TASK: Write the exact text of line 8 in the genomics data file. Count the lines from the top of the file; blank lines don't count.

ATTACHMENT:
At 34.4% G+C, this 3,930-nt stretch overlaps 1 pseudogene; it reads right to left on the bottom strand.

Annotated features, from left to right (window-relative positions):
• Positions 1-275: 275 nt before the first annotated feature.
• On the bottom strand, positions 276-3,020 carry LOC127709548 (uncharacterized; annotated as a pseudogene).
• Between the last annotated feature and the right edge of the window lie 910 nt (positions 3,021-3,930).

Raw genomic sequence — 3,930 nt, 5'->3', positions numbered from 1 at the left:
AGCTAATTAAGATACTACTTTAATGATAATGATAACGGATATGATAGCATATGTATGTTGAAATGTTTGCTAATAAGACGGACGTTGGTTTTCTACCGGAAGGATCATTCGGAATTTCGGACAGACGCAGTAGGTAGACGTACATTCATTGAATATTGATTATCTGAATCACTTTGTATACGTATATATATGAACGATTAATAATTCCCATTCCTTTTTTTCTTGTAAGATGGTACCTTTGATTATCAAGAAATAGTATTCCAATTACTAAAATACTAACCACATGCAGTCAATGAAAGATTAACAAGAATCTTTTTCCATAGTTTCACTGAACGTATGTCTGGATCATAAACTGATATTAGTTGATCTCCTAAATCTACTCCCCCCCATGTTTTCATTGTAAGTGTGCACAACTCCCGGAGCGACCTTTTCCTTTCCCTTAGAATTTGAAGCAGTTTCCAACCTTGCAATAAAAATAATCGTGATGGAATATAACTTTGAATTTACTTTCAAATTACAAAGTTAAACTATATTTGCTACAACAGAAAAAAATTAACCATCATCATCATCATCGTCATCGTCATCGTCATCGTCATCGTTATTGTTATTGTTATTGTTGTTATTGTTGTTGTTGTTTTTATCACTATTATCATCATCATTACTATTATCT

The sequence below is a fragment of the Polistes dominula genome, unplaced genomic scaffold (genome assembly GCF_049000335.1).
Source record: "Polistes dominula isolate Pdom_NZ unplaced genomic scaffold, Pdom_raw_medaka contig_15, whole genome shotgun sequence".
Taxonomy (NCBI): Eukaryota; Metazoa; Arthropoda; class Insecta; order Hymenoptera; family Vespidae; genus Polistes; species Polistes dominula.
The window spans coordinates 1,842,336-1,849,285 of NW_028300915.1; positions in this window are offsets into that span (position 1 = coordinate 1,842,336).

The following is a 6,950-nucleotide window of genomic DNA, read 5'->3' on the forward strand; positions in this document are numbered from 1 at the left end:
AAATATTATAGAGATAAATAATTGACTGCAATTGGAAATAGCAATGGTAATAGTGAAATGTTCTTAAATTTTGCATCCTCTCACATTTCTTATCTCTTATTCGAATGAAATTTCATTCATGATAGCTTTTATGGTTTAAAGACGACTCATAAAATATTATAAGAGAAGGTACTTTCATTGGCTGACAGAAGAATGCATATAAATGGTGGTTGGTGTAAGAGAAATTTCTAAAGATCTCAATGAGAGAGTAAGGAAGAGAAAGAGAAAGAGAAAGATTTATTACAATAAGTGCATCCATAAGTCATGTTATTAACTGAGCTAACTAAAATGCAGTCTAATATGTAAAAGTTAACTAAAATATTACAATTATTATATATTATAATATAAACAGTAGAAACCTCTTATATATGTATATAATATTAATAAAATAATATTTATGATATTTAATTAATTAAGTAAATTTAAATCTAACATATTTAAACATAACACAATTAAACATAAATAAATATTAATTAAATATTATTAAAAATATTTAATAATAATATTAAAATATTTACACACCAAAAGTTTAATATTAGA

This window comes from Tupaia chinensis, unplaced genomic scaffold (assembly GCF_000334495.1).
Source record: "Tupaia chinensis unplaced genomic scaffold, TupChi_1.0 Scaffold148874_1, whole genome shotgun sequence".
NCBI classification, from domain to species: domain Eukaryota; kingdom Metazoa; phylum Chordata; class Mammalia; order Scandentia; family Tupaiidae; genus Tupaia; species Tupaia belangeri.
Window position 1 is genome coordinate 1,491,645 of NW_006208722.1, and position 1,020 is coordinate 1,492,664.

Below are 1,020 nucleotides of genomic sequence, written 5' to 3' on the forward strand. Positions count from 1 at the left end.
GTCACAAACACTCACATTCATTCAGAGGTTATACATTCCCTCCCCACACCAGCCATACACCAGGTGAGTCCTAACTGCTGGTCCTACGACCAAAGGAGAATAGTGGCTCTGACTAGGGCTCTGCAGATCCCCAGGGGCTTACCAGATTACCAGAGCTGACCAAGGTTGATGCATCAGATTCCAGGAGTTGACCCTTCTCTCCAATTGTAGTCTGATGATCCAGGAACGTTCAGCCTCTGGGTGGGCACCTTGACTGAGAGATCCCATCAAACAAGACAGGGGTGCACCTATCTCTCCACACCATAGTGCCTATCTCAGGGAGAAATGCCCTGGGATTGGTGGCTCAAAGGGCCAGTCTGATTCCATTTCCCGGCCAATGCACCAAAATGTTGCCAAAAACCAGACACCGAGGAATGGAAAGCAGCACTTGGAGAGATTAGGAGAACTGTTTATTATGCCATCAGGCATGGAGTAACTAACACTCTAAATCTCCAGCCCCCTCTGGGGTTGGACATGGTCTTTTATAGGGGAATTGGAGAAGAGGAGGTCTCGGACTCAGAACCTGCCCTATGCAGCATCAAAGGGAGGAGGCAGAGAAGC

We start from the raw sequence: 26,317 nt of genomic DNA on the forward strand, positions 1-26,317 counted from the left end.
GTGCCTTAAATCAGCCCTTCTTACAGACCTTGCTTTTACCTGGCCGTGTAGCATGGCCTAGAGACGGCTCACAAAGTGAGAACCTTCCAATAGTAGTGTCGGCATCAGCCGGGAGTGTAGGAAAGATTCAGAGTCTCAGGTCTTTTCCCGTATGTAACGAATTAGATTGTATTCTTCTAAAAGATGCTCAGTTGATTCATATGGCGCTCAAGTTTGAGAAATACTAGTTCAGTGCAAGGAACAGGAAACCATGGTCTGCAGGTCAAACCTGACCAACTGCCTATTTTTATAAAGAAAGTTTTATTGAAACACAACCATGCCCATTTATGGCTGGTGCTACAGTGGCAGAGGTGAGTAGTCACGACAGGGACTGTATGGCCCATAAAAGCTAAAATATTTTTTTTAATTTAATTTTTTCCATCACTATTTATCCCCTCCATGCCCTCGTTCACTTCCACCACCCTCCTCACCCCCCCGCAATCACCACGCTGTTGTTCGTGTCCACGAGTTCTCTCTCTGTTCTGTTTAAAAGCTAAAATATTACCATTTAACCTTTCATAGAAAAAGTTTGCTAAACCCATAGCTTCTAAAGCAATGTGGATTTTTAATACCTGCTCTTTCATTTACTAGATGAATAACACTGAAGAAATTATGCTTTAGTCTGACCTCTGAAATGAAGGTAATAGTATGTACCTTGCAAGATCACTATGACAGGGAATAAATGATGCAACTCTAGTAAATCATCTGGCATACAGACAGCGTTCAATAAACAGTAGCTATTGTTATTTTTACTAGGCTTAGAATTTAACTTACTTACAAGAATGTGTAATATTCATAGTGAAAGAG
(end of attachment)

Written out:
The sequence below is a fragment of the Polistes dominula genome, unplaced genomic scaffold (genome assembly GCF_049000335.1).